Most of us grew up listening to the myths, truths, half truths, stories, secrets, and just plain lies about who, what, are ancestors were. Passed down to each generation like a game of “Operator” or “Telephone”. The original or actual event is now obscured through time, but nevertheless, the story lives on. Each family or cousin retains a snippet or their version of events. With each story telling the errors abound, throw in a little sabotage and there you have it, family tales of yesteryear.
My family is no exception to the most common tales, you know the ones. Great Great Grandma was Cherokee, we were Jewish once, we related to the Salem Witches. Sorry cousins, it is “No” to all of the above. These stories have been in my family since our arrival in the 1600’s. Some have “dot’s” that could be connected, however, truth, records, and DNA erases the lines. I accept these stories just as I was enthralled with every Nancy Drew mystery I devoured in my youth. That is why genealogy has captivated me for the past 30 years.
As some of my family history stories are hundreds of years old, it is the 20th century ones that annoy me. Those little lies that some family members believe to be true and not even the truth can persuade them to see the light. I am also upset with my self that as analytical as I think I am, I didn’t question the truth. Unfortunately, I cannot ask those who have passed on for clarification of the tall tales they told. I also find it interesting that some of the secrets were so freely conveyed, and other secrets were riddle with false events to hide the shame.
I am descended from Samuel House (Howes) who emigrated from England in 1638. Samuel House was the brother-in-law to John Lathrop (Lothrop) who founded Barnstable, Massachusetts. A few miles away in Yarmouth, MA, an unrelated Thomas Howes was settling the new town of Dennis. When my grandmother was doing genealogy, she was contacted by a descendant of Thomas Howes. The researcher started with claim that all Howes/House were descended from Thomas and Mary Howes. Which my grandmother stood fast too. Not so fast, grandma. Your granddaughter connected the dots and we from Samuel Howes. My grandmother would be so fascinated with the technology and records available now.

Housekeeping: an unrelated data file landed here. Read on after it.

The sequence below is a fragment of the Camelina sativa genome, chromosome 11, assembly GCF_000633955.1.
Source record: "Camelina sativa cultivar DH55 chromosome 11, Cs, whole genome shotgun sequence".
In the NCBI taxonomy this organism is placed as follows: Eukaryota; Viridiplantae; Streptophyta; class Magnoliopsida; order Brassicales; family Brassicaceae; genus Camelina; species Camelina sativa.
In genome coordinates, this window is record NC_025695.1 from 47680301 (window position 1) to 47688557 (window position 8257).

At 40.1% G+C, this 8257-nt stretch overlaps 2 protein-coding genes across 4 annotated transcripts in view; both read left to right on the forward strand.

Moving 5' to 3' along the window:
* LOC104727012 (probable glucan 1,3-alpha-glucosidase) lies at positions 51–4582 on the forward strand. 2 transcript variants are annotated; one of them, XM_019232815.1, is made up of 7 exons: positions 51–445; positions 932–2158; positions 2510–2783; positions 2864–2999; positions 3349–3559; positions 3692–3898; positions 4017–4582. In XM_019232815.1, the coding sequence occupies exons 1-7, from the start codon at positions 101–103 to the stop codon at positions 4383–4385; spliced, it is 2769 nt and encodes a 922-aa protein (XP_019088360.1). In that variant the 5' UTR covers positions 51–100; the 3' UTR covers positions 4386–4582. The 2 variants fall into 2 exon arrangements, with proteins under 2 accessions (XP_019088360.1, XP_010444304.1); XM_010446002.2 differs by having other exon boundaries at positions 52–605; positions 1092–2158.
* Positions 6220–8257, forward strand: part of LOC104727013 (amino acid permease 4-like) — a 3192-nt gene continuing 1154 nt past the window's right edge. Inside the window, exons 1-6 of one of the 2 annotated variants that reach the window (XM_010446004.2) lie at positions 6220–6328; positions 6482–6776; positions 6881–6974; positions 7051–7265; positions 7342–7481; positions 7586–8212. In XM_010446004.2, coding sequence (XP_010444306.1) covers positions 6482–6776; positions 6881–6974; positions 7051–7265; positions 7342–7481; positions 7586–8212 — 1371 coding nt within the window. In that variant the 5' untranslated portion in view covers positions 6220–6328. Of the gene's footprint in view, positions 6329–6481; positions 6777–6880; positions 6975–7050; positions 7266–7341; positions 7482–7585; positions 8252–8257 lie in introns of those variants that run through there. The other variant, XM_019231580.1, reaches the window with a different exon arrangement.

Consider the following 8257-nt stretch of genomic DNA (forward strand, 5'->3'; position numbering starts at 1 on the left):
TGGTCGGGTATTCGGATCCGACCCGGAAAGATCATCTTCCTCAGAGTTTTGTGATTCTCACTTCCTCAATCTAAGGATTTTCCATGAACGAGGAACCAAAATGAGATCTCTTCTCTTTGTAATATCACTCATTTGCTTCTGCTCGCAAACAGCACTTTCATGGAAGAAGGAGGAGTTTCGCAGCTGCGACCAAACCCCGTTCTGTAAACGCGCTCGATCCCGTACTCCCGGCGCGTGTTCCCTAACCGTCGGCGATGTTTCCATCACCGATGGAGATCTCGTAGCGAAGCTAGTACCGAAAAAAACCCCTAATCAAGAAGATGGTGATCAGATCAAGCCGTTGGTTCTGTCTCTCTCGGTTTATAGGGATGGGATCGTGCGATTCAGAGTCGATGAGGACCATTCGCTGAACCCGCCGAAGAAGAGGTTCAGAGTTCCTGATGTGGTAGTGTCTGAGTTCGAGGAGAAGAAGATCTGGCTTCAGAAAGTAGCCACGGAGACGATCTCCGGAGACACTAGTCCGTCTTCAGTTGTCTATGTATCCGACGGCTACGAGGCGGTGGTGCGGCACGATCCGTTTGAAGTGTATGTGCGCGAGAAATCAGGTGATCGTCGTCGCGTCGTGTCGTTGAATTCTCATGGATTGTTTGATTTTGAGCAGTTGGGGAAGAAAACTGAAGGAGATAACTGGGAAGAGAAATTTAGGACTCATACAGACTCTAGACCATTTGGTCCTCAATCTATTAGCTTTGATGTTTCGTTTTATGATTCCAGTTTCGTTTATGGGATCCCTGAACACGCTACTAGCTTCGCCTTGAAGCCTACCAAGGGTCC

However, we I relayed this information to my “family”. Some members were in DENIAL. Oh no, they said, we want to be descended from Thomas Howes. Are you kidding me? It sounds better they said. Their “proof” is that Grandma got a letter from some person back in the 1960’s saying he was conducting research, could she provide her family info so he can add her to the tree. Can I do a DiNozzo head slap to my cousin?
The story goes my Great Uncle dropped dead of a heart attack as he was leaving for work one day. That was the story in my house. However, in my cousins house, they had a different story. Their story was that, the Great Uncle, was shot while driving his taxi cab. The only kernel of truth in those stories is that my uncle did drive a taxi. He died of another disease that is clearly stated on his death certificate. But that family will not accept the truth, they are convinced their story is correct and continue to promote false information down the line.
There are more lies beneath the tree and the truths will be revealed.